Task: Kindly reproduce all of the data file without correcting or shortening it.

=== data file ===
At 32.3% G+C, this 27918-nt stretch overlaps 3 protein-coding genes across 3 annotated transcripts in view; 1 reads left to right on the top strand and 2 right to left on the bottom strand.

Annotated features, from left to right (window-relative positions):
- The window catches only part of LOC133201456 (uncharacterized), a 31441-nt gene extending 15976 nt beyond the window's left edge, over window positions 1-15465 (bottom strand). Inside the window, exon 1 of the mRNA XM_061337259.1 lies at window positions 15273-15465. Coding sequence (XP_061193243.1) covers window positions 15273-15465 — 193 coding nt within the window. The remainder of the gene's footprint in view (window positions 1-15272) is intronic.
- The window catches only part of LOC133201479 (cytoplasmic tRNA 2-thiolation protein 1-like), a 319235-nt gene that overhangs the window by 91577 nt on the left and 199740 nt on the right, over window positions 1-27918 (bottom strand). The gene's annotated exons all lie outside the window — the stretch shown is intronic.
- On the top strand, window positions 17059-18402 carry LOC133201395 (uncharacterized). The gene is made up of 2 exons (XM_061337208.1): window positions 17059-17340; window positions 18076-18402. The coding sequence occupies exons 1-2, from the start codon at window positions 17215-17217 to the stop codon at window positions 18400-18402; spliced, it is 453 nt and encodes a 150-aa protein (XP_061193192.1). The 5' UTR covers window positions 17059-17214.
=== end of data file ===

At 32.3% G+C, this 27918-nt stretch overlaps 3 protein-coding genes across 3 annotated transcripts in view; 1 reads left to right on the top strand and 2 right to left on the bottom strand.

Annotated features, from left to right (window-relative positions):
- The window catches only part of LOC133201456 (uncharacterized), a 31441-nt gene extending 15976 nt beyond the window's left edge, over window positions 1-15465 (bottom strand). Inside the window, exon 1 of the mRNA XM_061337259.1 lies at window positions 15273-15465. Coding sequence (XP_061193243.1) covers window positions 15273-15465 — 193 coding nt within the window. The remainder of the gene's footprint in view (window positions 1-15272) is intronic.
- The window catches only part of LOC133201479 (cytoplasmic tRNA 2-thiolation protein 1-like), a 319235-nt gene that overhangs the window by 91577 nt on the left and 199740 nt on the right, over window positions 1-27918 (bottom strand). The gene's annotated exons all lie outside the window — the stretch shown is intronic.
- On the top strand, window positions 17059-18402 carry LOC133201395 (uncharacterized). The gene is made up of 2 exons (XM_061337208.1): window positions 17059-17340; window positions 18076-18402. The coding sequence occupies exons 1-2, from the start codon at window positions 17215-17217 to the stop codon at window positions 18400-18402; spliced, it is 453 nt and encodes a 150-aa protein (XP_061193192.1). The 5' UTR covers window positions 17059-17214.